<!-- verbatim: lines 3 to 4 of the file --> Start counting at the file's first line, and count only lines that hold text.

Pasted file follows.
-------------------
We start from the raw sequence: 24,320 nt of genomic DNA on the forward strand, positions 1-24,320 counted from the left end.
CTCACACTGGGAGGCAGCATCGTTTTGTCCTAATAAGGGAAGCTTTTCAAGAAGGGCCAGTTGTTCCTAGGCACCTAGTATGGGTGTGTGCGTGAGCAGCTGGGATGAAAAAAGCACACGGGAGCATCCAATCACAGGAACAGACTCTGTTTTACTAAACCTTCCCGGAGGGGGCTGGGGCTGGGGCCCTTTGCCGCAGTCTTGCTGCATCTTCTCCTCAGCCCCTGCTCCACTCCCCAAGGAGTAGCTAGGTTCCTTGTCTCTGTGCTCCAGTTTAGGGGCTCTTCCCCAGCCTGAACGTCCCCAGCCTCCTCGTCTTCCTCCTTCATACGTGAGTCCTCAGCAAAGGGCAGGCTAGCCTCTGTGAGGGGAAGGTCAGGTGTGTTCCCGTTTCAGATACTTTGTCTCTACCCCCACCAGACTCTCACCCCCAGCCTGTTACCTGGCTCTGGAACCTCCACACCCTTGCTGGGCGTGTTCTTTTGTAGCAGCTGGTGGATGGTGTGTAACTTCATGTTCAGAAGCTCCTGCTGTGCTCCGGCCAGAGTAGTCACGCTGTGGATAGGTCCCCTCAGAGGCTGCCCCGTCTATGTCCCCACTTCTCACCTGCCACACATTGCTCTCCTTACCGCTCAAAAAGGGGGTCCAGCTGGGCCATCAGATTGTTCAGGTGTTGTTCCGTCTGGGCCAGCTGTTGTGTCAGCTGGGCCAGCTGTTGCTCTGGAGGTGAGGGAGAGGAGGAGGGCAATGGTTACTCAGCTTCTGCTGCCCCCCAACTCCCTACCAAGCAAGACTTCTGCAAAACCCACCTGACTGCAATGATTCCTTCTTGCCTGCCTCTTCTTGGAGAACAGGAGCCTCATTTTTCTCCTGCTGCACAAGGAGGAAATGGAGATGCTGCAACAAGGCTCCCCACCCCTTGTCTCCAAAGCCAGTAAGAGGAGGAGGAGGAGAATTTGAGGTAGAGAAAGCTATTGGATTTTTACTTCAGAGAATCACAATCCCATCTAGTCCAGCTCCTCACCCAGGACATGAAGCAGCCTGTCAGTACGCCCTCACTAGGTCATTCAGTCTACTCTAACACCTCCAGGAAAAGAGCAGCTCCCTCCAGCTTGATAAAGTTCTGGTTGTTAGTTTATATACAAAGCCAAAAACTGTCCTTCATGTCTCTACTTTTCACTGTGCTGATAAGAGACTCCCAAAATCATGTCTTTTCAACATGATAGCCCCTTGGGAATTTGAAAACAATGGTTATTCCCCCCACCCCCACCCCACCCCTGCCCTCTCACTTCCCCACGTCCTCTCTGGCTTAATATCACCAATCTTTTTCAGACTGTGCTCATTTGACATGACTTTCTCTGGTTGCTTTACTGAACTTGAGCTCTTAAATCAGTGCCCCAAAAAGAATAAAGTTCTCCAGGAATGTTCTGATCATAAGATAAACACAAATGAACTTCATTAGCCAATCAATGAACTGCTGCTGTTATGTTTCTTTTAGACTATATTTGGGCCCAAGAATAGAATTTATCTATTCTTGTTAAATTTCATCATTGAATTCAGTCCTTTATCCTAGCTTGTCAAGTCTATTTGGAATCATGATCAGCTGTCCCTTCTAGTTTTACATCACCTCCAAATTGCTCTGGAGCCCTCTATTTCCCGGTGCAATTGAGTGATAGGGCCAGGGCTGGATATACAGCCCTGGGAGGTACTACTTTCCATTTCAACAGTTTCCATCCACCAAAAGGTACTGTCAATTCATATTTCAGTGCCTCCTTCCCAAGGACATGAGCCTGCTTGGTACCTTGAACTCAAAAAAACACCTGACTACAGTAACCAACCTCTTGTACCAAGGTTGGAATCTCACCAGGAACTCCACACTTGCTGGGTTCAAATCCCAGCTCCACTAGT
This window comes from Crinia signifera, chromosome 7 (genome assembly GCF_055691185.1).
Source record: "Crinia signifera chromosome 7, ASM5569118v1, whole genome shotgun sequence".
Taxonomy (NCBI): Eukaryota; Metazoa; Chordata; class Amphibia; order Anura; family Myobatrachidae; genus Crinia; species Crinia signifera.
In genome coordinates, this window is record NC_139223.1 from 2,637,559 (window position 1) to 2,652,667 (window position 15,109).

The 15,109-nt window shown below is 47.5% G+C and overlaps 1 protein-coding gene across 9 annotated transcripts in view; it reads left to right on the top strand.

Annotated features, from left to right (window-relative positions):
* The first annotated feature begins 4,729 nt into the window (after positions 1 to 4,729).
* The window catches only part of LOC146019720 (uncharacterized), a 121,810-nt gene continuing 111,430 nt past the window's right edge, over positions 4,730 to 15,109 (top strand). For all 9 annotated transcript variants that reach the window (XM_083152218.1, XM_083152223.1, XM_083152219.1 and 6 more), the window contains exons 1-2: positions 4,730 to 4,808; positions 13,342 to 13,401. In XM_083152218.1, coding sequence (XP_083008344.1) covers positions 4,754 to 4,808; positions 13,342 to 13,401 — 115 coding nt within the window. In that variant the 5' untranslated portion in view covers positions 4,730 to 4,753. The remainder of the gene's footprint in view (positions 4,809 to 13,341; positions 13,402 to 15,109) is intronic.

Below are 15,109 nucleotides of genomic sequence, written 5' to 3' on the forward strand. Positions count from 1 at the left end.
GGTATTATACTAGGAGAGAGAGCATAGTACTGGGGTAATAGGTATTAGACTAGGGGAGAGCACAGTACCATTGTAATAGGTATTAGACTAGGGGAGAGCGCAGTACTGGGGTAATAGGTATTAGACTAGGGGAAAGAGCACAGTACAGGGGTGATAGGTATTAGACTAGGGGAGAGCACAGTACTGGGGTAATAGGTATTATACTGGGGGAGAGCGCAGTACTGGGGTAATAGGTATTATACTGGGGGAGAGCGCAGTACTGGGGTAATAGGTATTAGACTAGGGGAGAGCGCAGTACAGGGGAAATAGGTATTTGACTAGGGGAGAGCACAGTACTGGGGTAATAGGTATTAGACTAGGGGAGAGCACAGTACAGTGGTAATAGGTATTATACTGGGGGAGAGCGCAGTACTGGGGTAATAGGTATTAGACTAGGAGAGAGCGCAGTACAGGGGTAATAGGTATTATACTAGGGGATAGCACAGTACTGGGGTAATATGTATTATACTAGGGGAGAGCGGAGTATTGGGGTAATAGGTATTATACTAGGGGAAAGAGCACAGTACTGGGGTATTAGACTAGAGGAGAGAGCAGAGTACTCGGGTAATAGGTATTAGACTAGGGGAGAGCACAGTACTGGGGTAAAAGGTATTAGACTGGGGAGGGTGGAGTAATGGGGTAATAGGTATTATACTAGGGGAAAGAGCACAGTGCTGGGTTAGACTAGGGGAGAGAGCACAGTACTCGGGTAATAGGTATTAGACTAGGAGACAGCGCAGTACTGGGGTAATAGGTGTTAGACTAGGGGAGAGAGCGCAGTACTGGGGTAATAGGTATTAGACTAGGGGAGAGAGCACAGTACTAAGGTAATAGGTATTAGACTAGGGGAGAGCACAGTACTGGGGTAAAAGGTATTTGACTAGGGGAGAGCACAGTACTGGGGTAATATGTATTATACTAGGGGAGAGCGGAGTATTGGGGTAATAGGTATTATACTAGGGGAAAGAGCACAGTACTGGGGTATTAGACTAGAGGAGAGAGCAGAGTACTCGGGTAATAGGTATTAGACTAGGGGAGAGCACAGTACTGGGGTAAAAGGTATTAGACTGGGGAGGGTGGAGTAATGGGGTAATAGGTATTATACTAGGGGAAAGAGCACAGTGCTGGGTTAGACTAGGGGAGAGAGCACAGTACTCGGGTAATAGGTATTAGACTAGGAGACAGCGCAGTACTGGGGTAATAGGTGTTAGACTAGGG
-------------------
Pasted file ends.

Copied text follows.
This window comes from Crinia signifera, chromosome 7 (genome assembly GCF_055691185.1).
Source record: "Crinia signifera chromosome 7, ASM5569118v1, whole genome shotgun sequence".